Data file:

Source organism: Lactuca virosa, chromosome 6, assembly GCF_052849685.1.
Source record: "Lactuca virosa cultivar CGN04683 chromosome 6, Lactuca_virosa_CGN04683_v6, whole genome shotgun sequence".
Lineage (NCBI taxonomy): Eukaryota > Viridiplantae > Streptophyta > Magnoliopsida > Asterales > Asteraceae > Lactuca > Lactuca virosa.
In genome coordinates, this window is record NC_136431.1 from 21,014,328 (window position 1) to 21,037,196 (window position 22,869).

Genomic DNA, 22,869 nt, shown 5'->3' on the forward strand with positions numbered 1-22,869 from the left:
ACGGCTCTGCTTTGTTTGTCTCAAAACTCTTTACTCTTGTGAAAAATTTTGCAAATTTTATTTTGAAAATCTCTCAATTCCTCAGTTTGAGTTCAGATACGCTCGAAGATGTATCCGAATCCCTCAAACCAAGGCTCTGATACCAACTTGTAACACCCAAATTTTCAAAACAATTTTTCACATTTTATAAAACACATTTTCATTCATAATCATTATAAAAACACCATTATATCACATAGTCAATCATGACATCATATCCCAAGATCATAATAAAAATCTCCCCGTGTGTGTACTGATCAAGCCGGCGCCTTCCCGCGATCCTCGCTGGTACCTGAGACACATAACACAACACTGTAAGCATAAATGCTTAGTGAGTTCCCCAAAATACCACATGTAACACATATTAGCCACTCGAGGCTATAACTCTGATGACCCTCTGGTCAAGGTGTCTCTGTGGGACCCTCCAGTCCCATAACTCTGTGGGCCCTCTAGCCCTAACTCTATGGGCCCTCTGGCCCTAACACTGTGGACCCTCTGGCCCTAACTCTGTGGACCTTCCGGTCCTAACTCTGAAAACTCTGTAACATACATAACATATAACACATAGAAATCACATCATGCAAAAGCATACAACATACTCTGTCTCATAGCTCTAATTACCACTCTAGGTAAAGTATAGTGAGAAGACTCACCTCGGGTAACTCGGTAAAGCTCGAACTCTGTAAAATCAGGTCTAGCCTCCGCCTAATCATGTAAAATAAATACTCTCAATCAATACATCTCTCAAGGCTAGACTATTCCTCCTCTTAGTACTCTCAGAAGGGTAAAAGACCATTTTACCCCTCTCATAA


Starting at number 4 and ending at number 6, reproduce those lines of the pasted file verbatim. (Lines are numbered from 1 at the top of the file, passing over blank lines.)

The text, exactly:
In genome coordinates, this window is record NC_136431.1 from 21,014,328 (window position 1) to 21,037,196 (window position 22,869).

Genomic DNA, 22,869 nt, shown 5'->3' on the forward strand with positions numbered 1-22,869 from the left:
ACGGCTCTGCTTTGTTTGTCTCAAAACTCTTTACTCTTGTGAAAAATTTTGCAAATTTTATTTTGAAAATCTCTCAATTCCTCAGTTTGAGTTCAGATACGCTCGAAGATGTATCCGAATCCCTCAAACCAAGGCTCTGATACCAACTTGTAACACCCAAATTTTCAAAACAATTTTTCACATTTTATAAAACACATTTTCATTCATAATCATTATAAAAACACCATTATATCACATAGTCAATCATGACATCATATCCCAAGATCATAATAAAAATCTCCCCGTGTGTGTACTGATCAAGCCGGCGCCTTCCCGCGATCCTCGCTGGTACCTGAGACACATAACACAACACTGTAAGCATAAATGCTTAGTGAGTTCCCCAAAATACCACATGTAACACATATTAGCCACTCGAGGCTATAACTCTGATGACCCTCTGGTCAAGGTGTCTCTGTGGGACCCTCCAGTCCCATAACTCTGTGGGCCCTCTAGCCCTAACTCTATGGGCCCTCTGGCCCTAACACTGTGGACCCTCTGGCCCTAACTCTGTGGACCTTCCGGTCCTAACTCTGAAAACTCTGTAACATACATAACATATAACACATAGAAATCACATCATGCAAAAGCATACAACATACTCTGTCTCATAGCTCTAATTACCACTCTAGGTAAAGTATAGTGAGAAGACTCACCTCGGGTAACTCGGTAAAGCTCGAACTCTGTAAAATCAGGTCTAGCCTCCGCCTAATCATGTAAAATAAATACTCTCAATCAATACATCTCTCAAGGCTAGACTATTCCTCCTCTTAGTACTCTCAGAAGGGTAAAAGACCATTTTACCCCTCTCATAA